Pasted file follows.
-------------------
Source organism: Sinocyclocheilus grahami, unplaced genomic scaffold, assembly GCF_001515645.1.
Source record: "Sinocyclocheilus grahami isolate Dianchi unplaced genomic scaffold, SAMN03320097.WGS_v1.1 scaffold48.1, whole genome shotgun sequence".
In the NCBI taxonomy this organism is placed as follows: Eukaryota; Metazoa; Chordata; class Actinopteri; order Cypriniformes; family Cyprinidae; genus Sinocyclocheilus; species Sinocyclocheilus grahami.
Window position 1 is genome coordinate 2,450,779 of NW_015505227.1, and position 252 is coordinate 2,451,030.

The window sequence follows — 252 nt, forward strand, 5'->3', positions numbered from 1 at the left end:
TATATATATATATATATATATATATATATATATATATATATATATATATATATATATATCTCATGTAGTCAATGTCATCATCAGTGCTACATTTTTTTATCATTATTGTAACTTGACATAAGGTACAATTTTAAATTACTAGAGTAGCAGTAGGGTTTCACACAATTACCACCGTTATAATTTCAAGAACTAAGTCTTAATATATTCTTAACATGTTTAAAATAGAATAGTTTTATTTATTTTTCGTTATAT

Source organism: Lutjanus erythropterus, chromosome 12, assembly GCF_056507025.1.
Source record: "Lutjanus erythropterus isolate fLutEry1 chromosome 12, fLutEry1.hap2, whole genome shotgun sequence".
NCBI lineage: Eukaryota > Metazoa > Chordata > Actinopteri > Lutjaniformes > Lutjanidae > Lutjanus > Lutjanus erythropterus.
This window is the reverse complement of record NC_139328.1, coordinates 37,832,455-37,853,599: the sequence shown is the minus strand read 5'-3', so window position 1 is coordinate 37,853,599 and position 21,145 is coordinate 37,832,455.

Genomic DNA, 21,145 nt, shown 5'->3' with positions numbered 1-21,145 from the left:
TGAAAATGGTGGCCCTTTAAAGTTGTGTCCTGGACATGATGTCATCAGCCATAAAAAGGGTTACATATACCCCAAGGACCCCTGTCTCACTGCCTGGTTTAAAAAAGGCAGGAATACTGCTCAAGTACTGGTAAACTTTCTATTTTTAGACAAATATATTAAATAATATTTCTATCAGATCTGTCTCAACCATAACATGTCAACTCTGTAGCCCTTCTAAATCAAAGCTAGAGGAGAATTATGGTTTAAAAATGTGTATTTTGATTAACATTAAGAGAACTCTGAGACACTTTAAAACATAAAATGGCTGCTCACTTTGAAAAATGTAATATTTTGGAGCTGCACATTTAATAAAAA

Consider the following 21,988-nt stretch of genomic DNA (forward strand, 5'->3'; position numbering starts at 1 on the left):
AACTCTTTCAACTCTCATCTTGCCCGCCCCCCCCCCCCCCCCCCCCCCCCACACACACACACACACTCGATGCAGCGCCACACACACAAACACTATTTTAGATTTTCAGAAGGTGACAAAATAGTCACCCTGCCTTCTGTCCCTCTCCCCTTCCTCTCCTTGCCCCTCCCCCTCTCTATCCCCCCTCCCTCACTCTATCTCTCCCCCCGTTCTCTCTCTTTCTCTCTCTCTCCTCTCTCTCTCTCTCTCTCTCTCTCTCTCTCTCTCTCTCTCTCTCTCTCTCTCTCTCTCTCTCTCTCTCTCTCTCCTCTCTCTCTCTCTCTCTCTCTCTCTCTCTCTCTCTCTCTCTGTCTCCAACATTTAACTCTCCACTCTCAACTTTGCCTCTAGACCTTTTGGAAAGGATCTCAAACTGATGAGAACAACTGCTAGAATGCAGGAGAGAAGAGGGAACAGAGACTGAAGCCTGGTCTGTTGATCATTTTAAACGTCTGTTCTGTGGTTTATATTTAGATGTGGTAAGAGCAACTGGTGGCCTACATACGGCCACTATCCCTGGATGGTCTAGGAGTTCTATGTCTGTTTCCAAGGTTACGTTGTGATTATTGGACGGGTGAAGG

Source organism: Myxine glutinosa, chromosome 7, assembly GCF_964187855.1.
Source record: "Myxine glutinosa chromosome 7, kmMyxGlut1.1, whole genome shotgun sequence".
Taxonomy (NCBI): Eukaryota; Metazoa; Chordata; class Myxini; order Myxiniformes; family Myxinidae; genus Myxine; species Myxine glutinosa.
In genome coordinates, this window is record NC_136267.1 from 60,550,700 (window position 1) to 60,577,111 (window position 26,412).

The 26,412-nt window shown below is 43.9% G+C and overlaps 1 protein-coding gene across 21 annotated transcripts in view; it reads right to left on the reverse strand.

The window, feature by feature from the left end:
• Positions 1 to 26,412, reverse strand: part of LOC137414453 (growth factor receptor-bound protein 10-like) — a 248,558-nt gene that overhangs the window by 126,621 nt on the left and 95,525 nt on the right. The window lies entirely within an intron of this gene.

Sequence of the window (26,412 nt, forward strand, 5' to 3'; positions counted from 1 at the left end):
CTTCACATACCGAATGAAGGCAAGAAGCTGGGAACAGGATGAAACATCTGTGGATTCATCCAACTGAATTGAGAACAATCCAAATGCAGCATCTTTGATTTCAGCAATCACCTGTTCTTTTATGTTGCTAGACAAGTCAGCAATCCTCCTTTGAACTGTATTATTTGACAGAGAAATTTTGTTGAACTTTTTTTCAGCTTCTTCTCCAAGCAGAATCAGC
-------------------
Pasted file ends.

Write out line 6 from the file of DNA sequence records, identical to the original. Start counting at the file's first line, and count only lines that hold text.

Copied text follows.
TATATATATATATATATATATATATATATATATATATATATATATATATATATATATATCTCATGTAGTCAATGTCATCATCAGTGCTACATTTTTTTATCATTATTGTAACTTGACATAAGGTACAATTTTAAATTACTAGAGTAGCAGTAGGGTTTCACACAATTACCACCGTTATAATTTCAAGAACTAAGTCTTAATATATTCTTAACATGTTTAAAATAGAATAGTTTTATTTATTTTTCGTTATAT